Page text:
Bargain or Bust?

Prices, Discounts, and Returns in the Market for Real Estate Foreclosures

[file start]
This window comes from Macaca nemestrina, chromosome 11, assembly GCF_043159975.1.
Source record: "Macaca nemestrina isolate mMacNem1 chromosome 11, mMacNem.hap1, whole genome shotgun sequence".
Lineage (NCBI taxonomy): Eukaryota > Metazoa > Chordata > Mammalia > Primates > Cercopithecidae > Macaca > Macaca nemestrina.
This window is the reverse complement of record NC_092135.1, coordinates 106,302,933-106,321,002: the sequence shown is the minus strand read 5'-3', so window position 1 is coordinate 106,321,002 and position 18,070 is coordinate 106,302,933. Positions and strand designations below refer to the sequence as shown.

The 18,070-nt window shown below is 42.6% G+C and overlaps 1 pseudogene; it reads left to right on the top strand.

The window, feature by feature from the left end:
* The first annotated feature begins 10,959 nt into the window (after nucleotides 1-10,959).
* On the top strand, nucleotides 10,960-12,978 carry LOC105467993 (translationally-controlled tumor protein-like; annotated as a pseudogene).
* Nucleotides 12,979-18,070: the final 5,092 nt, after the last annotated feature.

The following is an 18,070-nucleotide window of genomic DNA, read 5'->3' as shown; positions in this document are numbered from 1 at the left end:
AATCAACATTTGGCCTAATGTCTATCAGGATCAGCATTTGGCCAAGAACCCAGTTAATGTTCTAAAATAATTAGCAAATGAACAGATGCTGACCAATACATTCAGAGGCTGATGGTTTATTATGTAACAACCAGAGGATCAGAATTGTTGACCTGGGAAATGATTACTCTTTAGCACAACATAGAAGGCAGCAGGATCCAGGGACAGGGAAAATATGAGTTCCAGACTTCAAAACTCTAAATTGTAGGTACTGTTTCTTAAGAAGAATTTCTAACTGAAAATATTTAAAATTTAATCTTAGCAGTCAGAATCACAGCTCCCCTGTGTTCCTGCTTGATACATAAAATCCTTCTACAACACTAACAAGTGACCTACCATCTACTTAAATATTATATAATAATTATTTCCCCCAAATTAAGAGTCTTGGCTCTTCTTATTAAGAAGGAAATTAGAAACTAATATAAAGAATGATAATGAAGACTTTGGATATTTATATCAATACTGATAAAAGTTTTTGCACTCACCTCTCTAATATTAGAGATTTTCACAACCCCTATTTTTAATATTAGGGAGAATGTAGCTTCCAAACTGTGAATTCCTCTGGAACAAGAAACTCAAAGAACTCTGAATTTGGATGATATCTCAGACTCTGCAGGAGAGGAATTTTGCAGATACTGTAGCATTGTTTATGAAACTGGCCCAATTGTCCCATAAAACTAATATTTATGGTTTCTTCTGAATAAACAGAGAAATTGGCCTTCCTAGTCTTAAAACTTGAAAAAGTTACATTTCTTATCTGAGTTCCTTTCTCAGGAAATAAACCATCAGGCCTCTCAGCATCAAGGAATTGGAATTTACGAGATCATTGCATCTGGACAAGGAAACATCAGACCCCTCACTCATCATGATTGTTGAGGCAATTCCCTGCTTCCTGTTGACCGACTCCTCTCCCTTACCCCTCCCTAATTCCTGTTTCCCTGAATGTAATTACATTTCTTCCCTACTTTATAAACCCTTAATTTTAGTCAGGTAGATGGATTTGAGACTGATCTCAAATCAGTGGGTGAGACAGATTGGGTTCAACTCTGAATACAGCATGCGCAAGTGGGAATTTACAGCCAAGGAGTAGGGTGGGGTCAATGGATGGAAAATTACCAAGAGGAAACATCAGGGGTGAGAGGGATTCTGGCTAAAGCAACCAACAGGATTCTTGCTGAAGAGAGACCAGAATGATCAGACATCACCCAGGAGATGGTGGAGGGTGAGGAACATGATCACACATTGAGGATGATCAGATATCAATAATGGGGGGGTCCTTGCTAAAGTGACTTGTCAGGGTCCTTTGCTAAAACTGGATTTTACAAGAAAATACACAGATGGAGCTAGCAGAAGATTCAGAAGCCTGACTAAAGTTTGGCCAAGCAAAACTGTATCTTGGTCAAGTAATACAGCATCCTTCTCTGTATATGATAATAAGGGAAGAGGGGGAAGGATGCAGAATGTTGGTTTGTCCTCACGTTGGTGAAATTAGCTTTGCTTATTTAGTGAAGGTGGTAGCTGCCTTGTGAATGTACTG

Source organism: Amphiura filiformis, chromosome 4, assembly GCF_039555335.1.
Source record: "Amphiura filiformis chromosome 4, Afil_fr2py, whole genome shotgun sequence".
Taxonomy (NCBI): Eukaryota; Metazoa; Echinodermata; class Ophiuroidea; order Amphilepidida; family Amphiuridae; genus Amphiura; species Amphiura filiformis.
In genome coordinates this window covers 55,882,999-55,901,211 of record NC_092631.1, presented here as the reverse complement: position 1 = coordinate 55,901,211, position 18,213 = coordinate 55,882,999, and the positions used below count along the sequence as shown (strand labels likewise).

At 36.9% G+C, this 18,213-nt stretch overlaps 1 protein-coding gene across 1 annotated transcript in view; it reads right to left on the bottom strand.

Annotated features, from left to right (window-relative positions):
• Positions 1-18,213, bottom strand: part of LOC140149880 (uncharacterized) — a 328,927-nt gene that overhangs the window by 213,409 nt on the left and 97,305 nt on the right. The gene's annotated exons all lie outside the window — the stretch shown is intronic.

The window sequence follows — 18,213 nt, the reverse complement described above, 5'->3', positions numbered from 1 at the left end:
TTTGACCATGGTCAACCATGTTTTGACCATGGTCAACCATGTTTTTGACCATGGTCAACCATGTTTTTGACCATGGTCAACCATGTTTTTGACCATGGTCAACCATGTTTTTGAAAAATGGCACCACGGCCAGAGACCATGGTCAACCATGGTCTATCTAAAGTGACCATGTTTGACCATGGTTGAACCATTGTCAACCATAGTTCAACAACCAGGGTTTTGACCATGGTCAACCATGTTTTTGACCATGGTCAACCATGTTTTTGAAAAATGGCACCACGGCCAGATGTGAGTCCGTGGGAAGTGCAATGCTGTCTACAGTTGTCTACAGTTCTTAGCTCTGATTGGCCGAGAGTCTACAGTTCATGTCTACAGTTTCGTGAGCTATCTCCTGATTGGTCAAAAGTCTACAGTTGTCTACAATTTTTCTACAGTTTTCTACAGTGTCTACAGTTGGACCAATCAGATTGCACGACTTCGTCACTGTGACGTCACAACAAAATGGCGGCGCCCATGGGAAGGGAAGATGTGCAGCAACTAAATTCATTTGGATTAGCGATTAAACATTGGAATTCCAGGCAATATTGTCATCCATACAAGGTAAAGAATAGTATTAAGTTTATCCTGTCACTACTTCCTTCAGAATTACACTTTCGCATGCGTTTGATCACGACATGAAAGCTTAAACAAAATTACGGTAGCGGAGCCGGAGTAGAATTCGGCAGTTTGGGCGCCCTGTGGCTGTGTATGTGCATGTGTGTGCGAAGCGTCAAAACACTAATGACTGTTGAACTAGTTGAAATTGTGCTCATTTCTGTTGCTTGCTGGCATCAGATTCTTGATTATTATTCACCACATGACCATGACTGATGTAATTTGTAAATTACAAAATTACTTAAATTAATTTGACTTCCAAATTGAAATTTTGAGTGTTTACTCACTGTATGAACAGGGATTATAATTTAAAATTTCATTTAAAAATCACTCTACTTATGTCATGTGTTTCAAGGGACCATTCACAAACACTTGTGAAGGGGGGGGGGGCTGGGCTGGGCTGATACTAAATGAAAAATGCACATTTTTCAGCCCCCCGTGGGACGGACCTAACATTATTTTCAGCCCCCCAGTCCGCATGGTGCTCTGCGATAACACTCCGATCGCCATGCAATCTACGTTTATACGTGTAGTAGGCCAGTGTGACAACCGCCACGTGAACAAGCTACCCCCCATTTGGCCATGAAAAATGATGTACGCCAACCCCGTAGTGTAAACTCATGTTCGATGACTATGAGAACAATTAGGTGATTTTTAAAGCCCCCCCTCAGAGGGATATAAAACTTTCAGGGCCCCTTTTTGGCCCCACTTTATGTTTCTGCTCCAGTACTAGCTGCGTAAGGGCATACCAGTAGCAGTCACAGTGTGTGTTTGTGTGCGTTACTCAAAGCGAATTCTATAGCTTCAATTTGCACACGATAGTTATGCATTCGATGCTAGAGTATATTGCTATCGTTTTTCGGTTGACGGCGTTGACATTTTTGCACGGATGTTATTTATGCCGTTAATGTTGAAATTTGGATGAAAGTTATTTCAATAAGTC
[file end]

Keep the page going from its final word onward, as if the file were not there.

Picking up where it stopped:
We examine foreclosure discounts and their subsequent impact on investor returns in Berlin's housing market from 1984 to 2022. Utilizing hedonic regression models and matching techniques on a data set of housing transactions, we determine that foreclosure discounts, ranging from 20 to 50 percent, are significant and persist over time. In a repeat sales approach, in which we explicitly account for the sequence of transactions, we show that initial investments in foreclosed properties yield average annualised returns surpassing matched non-distressed counterparts by 20.5 percentage points. However, when a foreclosure follows a regular sale, the average annualised returns are 9.6 percentage points lower than in matched non-distressed transaction pairs. Novel to the literature, we further show that this markdown is only associated with the foreclosure transaction, rather than putting a permanent stigma on the foreclosed apartment. Our ability to control for both observed and unobserved property characteristics suggests that this discount may be attributed to both a foreclosure stigma and the format used for foreclosure auctions in Germany. Consequently, our paper not only advances the foreclosure literature with new insights from a global city but also contributes to the discourse on auctions in a real estate context.